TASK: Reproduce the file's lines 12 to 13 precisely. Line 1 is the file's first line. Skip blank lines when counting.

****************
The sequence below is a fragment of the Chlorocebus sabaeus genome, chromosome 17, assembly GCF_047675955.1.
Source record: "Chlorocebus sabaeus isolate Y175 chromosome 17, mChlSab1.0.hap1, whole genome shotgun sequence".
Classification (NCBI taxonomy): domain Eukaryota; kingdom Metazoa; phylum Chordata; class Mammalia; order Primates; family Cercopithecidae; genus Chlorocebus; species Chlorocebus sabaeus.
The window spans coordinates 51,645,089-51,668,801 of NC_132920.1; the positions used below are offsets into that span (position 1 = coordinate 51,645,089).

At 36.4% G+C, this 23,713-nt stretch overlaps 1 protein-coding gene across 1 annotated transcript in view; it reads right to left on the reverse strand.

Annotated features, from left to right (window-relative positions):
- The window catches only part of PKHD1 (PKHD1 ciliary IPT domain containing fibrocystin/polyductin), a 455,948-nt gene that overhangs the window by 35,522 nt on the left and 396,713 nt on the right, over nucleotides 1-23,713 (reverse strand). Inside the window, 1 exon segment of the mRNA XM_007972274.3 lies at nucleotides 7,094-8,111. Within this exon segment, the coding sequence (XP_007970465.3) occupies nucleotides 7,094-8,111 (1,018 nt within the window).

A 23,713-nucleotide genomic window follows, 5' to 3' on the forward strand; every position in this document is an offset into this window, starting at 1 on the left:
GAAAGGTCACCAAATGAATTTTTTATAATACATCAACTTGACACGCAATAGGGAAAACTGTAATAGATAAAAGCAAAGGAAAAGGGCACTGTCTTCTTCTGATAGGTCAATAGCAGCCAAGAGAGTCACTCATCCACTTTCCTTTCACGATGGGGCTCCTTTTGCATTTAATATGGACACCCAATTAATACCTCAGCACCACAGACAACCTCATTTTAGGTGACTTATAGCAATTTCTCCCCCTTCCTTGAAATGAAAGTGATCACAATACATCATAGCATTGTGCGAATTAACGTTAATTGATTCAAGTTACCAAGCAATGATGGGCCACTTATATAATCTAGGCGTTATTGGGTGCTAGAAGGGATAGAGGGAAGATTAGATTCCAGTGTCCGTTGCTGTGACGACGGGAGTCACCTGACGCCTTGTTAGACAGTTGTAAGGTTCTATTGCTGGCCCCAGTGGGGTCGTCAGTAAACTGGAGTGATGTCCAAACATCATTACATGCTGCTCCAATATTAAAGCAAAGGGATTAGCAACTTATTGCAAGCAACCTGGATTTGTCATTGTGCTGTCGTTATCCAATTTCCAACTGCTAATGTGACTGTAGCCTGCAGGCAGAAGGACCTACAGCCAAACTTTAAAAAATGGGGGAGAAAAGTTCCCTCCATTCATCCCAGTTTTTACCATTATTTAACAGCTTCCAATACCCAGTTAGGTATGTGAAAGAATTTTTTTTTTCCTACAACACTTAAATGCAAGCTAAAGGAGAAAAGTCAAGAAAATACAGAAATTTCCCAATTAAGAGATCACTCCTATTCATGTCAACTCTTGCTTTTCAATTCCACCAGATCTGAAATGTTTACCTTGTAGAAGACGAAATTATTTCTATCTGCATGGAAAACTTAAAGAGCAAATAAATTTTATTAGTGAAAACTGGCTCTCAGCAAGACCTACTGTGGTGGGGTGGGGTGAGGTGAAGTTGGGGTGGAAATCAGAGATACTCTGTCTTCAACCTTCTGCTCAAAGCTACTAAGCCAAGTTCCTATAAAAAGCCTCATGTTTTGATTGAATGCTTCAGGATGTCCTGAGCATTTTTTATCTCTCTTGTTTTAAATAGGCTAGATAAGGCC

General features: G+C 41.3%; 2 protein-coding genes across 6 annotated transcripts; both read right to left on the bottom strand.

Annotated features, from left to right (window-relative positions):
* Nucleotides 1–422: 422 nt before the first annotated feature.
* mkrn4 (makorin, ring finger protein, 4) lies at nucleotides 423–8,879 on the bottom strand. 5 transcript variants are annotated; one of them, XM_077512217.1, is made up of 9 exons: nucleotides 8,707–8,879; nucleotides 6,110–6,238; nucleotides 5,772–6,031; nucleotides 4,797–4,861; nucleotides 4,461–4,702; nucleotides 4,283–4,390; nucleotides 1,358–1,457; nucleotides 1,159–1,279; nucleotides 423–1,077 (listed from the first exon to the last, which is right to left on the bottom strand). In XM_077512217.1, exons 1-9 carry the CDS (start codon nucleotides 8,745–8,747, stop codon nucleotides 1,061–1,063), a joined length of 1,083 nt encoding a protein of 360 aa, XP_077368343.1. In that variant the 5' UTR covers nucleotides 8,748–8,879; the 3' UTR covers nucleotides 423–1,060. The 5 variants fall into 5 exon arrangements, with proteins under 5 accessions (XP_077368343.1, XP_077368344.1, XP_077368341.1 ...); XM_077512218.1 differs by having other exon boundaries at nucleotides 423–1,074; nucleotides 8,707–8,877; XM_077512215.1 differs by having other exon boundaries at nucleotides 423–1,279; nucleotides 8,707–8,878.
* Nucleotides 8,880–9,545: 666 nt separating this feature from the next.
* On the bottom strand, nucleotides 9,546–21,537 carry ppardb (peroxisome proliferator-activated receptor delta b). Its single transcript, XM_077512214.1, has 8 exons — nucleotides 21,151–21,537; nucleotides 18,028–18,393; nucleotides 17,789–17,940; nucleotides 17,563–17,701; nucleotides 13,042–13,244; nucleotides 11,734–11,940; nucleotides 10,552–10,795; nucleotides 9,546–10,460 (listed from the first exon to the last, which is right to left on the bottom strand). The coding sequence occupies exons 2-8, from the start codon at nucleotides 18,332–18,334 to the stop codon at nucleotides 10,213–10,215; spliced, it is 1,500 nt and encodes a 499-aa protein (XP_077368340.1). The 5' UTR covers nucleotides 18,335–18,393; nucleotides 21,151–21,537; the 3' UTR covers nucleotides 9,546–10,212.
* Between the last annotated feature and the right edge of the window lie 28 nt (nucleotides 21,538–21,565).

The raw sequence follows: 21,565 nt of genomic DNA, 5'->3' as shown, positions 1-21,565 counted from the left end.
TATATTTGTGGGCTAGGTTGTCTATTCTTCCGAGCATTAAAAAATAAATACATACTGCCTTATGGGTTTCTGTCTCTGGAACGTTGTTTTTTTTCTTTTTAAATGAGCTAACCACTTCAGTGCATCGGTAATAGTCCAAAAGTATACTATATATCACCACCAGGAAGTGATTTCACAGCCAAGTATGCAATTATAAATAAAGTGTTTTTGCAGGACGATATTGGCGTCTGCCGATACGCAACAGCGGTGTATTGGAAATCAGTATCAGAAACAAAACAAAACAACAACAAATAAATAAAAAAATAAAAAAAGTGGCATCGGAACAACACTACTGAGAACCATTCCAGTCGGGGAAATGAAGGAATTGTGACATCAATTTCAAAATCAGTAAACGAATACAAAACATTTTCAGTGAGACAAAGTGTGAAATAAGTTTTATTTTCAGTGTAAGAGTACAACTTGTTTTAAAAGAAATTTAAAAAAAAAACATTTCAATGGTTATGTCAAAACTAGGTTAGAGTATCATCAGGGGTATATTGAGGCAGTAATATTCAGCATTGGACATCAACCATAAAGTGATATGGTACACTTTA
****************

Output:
* Nucleotides 1–422: 422 nt before the first annotated feature.
* mkrn4 (makorin, ring finger protein, 4) lies at nucleotides 423–8,879 on the bottom strand. 5 transcript variants are annotated; one of them, XM_077512217.1, is made up of 9 exons: nucleotides 8,707–8,879; nucleotides 6,110–6,238; nucleotides 5,772–6,031; nucleotides 4,797–4,861; nucleotides 4,461–4,702; nucleotides 4,283–4,390; nucleotides 1,358–1,457; nucleotides 1,159–1,279; nucleotides 423–1,077 (listed from the first exon to the last, which is right to left on the bottom strand). In XM_077512217.1, exons 1-9 carry the CDS (start codon nucleotides 8,745–8,747, stop codon nucleotides 1,061–1,063), a joined length of 1,083 nt encoding a protein of 360 aa, XP_077368343.1. In that variant the 5' UTR covers nucleotides 8,748–8,879; the 3' UTR covers nucleotides 423–1,060. The 5 variants fall into 5 exon arrangements, with proteins under 5 accessions (XP_077368343.1, XP_077368344.1, XP_077368341.1 ...); XM_077512218.1 differs by having other exon boundaries at nucleotides 423–1,074; nucleotides 8,707–8,877; XM_077512215.1 differs by having other exon boundaries at nucleotides 423–1,279; nucleotides 8,707–8,878.